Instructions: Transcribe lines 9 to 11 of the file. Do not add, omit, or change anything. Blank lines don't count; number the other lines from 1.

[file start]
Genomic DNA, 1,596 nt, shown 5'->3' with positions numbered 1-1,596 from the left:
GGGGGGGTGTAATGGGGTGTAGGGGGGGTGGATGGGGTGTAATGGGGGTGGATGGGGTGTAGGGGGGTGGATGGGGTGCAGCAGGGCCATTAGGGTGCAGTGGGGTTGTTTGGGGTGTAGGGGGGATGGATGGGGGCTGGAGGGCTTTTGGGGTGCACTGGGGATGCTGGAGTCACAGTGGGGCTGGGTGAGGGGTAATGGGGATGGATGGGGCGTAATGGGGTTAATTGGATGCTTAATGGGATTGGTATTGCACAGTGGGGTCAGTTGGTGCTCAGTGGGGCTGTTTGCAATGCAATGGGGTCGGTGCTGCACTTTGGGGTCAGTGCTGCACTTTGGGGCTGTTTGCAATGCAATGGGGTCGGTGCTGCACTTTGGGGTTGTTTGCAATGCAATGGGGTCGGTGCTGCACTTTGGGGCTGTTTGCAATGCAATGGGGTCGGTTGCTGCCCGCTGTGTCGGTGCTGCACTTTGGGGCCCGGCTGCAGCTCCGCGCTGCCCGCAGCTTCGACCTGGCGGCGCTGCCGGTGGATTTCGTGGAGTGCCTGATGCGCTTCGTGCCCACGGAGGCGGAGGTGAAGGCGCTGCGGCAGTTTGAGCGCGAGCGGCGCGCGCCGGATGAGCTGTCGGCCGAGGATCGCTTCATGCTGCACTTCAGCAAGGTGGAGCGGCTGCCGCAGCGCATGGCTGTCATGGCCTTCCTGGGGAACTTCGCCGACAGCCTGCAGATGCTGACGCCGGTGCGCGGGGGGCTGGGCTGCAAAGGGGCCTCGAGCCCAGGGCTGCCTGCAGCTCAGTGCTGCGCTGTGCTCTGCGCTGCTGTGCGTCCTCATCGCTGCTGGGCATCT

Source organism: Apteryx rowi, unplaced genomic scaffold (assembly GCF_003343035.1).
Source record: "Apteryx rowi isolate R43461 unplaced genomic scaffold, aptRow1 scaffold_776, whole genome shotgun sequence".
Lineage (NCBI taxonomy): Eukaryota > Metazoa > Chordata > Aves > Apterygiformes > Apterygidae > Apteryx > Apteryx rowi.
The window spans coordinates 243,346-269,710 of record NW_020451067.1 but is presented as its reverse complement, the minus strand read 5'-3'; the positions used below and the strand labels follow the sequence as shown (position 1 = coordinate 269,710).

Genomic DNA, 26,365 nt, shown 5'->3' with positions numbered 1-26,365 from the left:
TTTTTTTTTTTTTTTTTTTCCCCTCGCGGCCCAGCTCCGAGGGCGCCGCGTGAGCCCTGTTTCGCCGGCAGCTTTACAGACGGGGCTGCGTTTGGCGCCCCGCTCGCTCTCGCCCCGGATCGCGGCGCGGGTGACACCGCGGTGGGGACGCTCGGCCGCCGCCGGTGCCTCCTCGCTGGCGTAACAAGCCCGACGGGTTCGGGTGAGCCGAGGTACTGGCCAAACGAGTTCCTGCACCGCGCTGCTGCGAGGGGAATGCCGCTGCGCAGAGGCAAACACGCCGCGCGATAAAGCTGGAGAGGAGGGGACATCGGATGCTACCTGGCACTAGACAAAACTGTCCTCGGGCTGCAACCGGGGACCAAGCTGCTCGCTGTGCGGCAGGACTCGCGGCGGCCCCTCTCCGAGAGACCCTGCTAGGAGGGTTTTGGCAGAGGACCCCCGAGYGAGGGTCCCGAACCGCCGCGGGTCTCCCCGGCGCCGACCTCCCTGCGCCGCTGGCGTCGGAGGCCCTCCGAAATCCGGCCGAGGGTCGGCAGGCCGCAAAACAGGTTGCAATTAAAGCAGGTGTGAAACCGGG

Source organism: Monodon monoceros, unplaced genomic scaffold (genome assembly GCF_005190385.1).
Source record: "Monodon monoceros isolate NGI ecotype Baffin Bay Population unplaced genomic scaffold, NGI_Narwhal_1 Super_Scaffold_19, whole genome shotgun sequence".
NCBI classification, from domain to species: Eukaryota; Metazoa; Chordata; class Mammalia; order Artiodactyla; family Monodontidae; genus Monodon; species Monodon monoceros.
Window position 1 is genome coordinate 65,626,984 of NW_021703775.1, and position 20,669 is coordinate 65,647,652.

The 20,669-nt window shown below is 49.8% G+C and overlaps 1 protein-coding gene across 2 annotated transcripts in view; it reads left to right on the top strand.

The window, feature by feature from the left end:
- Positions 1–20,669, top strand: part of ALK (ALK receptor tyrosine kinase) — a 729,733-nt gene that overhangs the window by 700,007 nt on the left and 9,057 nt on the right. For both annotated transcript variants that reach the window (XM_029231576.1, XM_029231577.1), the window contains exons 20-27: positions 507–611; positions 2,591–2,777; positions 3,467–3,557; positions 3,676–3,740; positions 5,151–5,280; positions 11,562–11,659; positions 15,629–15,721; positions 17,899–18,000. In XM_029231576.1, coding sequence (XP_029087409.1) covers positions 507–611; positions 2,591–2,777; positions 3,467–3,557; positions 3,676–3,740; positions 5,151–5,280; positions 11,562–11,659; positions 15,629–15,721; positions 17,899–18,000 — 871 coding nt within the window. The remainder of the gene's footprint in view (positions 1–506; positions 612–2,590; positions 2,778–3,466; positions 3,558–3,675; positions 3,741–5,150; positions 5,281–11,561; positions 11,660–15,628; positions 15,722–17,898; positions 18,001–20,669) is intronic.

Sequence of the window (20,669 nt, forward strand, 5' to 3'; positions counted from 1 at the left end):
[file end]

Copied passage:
Source organism: Monodon monoceros, unplaced genomic scaffold (genome assembly GCF_005190385.1).
Source record: "Monodon monoceros isolate NGI ecotype Baffin Bay Population unplaced genomic scaffold, NGI_Narwhal_1 Super_Scaffold_19, whole genome shotgun sequence".
NCBI classification, from domain to species: Eukaryota; Metazoa; Chordata; class Mammalia; order Artiodactyla; family Monodontidae; genus Monodon; species Monodon monoceros.